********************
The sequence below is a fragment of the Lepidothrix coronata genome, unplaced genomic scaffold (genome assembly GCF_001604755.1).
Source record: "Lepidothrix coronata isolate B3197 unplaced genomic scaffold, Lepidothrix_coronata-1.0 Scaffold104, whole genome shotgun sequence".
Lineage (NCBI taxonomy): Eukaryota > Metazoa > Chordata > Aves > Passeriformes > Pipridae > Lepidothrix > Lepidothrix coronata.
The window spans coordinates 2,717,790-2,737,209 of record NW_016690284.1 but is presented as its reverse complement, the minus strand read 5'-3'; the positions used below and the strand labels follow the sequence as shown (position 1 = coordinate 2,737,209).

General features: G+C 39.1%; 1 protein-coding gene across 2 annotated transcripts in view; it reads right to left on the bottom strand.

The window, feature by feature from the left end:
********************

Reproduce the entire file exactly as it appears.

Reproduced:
The sequence below is a fragment of the Lepidothrix coronata genome, unplaced genomic scaffold (genome assembly GCF_001604755.1).
Source record: "Lepidothrix coronata isolate B3197 unplaced genomic scaffold, Lepidothrix_coronata-1.0 Scaffold104, whole genome shotgun sequence".
Lineage (NCBI taxonomy): Eukaryota > Metazoa > Chordata > Aves > Passeriformes > Pipridae > Lepidothrix > Lepidothrix coronata.
The window spans coordinates 2,717,790-2,737,209 of record NW_016690284.1 but is presented as its reverse complement, the minus strand read 5'-3'; the positions used below and the strand labels follow the sequence as shown (position 1 = coordinate 2,737,209).

General features: G+C 39.1%; 1 protein-coding gene across 2 annotated transcripts in view; it reads right to left on the bottom strand.

The window, feature by feature from the left end: